Toronto’s waterfront shouldn’t serve as a prop to promote violent warplanes. With the air force set to select a new fighter jet, the controversial F-35 Stealth Fighter will be participating in this weekend’s Canadian International Air Show.
As a father of a young child, I understand the appeal of some excitement in the sky, especially after the lockdown. But, what flying warplanes over Lake Ontario is not innocent fun.
Thousands of Torontonians have fled countries that have been bombed by fighter jets in recent years. The sound of low-flying warplanes can be triggering for those who have experienced their violence and there is often an influx of 911 calls whenever fighter jets flyby urban areas.
The airshow celebrates warplanes and the Air Force. Since the establishment of the Royal Canadian Air Force a century ago the Department of National Defence has promoted airshows. The CF-18 Demonstration Team and Snowbirds, which will also be flying over Lake Ontario, seek to “inspire” support for an Air Force that has bombed Iraq, Serbia, Libya and Iraq/Syria over the past three decades. Many were killed directly or due to the destruction of infrastructure. As people seek to make sense of what’s happening in Afghanistan, it’s important to consider the death, destruction and enmity engendered by over 7000 US airstrikes a year. A fighter jet that’s bombed Afghanistan, the F-35 is appearing in its first Canadian International Airshow this weekend.
The F-35 is marketed as capable of dropping a B61 nuclear bomb. Yet, the city council reaffirmed its commitment to Toronto being a Nuclear Weapons-Free Zone in 2018 and, according to an April poll, 80% of Canadians believe “the world should work to eliminate nuclear weapons.”
Rather than something to celebrate, the F-35 is a testament to humanity’s predilection for ploughing its resources and ingenuity into perfecting the art of killing. What could the US $1.7 trillion spent on the Stealth Fighter project accomplished if channeled towards fighting infectious diseases or transitioning away from fossil fuels?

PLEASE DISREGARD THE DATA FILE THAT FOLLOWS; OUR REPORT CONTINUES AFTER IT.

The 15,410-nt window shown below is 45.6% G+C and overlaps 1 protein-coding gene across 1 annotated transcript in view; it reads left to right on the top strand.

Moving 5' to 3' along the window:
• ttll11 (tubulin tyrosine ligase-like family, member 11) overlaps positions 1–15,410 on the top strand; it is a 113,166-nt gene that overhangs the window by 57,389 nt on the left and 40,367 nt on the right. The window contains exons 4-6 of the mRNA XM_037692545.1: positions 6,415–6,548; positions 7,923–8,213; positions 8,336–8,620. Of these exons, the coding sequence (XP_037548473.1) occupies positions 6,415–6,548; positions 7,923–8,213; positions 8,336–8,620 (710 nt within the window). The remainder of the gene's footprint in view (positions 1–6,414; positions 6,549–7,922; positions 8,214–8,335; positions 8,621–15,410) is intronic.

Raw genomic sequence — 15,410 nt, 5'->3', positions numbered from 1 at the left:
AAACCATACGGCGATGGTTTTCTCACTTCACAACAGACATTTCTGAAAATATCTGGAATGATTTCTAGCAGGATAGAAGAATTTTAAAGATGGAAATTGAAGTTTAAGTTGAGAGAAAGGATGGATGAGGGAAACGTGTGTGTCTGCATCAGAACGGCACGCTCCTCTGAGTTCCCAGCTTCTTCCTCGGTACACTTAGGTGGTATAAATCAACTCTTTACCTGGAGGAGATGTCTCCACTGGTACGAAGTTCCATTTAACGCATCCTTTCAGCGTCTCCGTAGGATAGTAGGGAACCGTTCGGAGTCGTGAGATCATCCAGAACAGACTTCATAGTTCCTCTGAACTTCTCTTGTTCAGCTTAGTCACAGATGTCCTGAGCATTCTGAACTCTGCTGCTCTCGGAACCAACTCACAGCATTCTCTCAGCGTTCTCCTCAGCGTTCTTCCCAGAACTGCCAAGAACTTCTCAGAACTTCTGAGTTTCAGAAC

The F-35 is participating in this year’s airshow as part of Lockheed Martin’s push to win the contract to provide the Canadian Air Force with 88 new fighter jets. Despite promising not to purchase the Stealth Fighter before being elected in 2015, the Liberals have included the F-35 in the three-jet competition set to be decided in the coming months.
The No Fighter Jet coalition opposes the F-35 and the entire plan to purchase 88 new fighter jets. In a boost for the campaign the Canadian Foreign Policy Institute released a public letter last month calling on Trudeau to scrap the $19 billion ($77 billion over their full lifecycle) fighter jet purchase that was signed by Canadian musicians Neil Young, Tegan and Sara and Sarah Harmer, as well as authors Michael Ondaatje, Gabor Maté and Yann Martel. The statement opposed to “spending tens of billions of dollars on unnecessary, dangerous, climate destroying fighter jets” was also endorsed by environmentalists Naomi Klein and David Suzuki, as well as three sitting MPs, four former MPs and prominent international figures such as Roger Waters, Daryl Hannah and Noam Chomsky.
Amidst a pandemic and intensifying climate crisis, the federal government shouldn’t be spending tens of billions of dollars on new carbon-intensive fighter jets. And Toronto’s waterfront shouldn’t be used to promote warplanes.
Yves Engler’s Stand on Guard For Whom? — A People’s History of the Canadian Military is now available.